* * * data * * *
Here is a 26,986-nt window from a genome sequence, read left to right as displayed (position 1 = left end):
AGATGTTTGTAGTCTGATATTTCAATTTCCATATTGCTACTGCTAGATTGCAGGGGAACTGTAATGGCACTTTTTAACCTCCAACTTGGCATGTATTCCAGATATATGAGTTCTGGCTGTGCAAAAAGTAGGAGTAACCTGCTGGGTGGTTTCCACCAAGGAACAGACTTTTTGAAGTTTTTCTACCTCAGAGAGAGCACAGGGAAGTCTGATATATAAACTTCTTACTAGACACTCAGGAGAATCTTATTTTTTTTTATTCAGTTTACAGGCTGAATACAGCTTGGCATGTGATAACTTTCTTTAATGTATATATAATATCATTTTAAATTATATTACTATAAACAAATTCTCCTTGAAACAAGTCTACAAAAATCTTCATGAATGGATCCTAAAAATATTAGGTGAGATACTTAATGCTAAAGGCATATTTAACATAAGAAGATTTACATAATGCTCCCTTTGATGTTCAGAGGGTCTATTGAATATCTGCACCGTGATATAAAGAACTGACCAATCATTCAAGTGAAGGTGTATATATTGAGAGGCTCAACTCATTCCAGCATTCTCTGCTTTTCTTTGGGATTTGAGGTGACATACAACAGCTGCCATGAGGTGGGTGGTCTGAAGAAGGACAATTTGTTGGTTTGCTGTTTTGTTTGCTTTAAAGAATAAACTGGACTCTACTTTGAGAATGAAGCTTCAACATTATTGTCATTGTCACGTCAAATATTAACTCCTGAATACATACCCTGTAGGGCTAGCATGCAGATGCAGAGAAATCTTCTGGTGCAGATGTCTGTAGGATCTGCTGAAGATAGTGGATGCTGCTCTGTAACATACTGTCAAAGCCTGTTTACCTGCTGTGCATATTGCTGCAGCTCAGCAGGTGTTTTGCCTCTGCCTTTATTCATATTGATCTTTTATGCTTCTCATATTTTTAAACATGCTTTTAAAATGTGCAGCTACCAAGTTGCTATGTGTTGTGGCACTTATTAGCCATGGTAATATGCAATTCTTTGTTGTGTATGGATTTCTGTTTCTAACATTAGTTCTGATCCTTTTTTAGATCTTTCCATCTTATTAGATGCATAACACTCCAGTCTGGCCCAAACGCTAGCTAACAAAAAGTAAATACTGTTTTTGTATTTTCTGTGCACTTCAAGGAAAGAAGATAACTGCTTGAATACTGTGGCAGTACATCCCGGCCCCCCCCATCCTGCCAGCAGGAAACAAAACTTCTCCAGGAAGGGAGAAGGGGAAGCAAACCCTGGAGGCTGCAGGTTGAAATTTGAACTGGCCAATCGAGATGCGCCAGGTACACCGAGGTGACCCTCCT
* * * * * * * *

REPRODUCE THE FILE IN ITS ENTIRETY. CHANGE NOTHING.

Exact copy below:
Here is a 26,986-nt window from a genome sequence, read left to right as displayed (position 1 = left end):
AGATGTTTGTAGTCTGATATTTCAATTTCCATATTGCTACTGCTAGATTGCAGGGGAACTGTAATGGCACTTTTTAACCTCCAACTTGGCATGTATTCCAGATATATGAGTTCTGGCTGTGCAAAAAGTAGGAGTAACCTGCTGGGTGGTTTCCACCAAGGAACAGACTTTTTGAAGTTTTTCTACCTCAGAGAGAGCACAGGGAAGTCTGATATATAAACTTCTTACTAGACACTCAGGAGAATCTTATTTTTTTTTATTCAGTTTACAGGCTGAATACAGCTTGGCATGTGATAACTTTCTTTAATGTATATATAATATCATTTTAAATTATATTACTATAAACAAATTCTCCTTGAAACAAGTCTACAAAAATCTTCATGAATGGATCCTAAAAATATTAGGTGAGATACTTAATGCTAAAGGCATATTTAACATAAGAAGATTTACATAATGCTCCCTTTGATGTTCAGAGGGTCTATTGAATATCTGCACCGTGATATAAAGAACTGACCAATCATTCAAGTGAAGGTGTATATATTGAGAGGCTCAACTCATTCCAGCATTCTCTGCTTTTCTTTGGGATTTGAGGTGACATACAACAGCTGCCATGAGGTGGGTGGTCTGAAGAAGGACAATTTGTTGGTTTGCTGTTTTGTTTGCTTTAAAGAATAAACTGGACTCTACTTTGAGAATGAAGCTTCAACATTATTGTCATTGTCACGTCAAATATTAACTCCTGAATACATACCCTGTAGGGCTAGCATGCAGATGCAGAGAAATCTTCTGGTGCAGATGTCTGTAGGATCTGCTGAAGATAGTGGATGCTGCTCTGTAACATACTGTCAAAGCCTGTTTACCTGCTGTGCATATTGCTGCAGCTCAGCAGGTGTTTTGCCTCTGCCTTTATTCATATTGATCTTTTATGCTTCTCATATTTTTAAACATGCTTTTAAAATGTGCAGCTACCAAGTTGCTATGTGTTGTGGCACTTATTAGCCATGGTAATATGCAATTCTTTGTTGTGTATGGATTTCTGTTTCTAACATTAGTTCTGATCCTTTTTTAGATCTTTCCATCTTATTAGATGCATAACACTCCAGTCTGGCCCAAACGCTAGCTAACAAAAAGTAAATACTGTTTTTGTATTTTCTGTGCACTTCAAGGAAAGAAGATAACTGCTTGAATACTGTGGCAGTACATCCCGGCCCCCCCCATCCTGCCAGCAGGAAACAAAACTTCTCCAGGAAGGGAGAAGGGGAAGCAAACCCTGGAGGCTGCAGGTTGAAATTTGAACTGGCCAATCGAGATGCGCCAGGTACACCGAGGTGACCCTCCT